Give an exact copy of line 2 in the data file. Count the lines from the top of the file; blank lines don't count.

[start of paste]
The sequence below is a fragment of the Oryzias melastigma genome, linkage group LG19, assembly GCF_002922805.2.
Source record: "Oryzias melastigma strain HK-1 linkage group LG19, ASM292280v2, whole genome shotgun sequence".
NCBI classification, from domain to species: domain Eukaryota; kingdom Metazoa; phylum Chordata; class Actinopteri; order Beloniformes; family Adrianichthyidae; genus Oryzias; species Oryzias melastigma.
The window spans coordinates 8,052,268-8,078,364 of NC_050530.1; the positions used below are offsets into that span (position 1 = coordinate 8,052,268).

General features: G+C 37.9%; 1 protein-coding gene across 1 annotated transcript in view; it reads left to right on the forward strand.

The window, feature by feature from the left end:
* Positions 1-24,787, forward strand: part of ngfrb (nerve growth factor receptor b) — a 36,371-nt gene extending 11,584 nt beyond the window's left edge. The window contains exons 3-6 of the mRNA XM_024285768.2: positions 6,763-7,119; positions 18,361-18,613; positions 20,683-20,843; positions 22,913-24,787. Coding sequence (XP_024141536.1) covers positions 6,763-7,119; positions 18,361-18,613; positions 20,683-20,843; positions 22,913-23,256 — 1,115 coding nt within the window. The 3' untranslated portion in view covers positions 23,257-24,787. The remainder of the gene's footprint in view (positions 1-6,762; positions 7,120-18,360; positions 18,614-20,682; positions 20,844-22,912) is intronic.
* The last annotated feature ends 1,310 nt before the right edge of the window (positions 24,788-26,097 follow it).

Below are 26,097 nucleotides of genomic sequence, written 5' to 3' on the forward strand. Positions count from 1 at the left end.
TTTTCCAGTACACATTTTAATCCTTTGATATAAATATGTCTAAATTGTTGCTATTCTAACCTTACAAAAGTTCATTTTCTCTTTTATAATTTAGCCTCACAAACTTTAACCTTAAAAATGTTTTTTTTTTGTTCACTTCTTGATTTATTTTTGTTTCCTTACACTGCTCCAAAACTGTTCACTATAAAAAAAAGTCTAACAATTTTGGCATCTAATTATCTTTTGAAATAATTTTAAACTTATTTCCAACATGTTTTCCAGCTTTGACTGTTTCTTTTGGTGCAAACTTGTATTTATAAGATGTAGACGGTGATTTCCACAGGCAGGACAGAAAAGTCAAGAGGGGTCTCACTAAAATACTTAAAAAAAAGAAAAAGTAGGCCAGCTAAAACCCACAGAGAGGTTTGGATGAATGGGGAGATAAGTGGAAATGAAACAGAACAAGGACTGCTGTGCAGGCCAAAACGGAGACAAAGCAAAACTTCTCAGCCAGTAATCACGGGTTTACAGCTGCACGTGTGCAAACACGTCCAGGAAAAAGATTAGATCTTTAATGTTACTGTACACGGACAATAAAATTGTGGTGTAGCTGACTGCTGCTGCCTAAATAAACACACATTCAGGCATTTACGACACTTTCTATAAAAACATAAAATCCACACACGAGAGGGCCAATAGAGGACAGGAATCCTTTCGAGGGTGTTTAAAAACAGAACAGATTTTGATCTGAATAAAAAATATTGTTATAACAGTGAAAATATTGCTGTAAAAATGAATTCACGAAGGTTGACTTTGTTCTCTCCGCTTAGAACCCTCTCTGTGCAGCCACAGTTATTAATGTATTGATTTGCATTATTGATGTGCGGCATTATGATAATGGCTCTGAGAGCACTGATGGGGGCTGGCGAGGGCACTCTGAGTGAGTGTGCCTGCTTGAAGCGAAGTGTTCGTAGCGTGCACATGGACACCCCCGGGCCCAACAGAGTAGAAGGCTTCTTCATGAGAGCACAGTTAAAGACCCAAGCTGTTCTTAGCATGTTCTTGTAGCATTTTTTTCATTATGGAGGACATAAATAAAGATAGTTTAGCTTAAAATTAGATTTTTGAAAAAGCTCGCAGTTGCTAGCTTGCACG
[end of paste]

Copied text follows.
Source record: "Oryzias melastigma strain HK-1 linkage group LG19, ASM292280v2, whole genome shotgun sequence".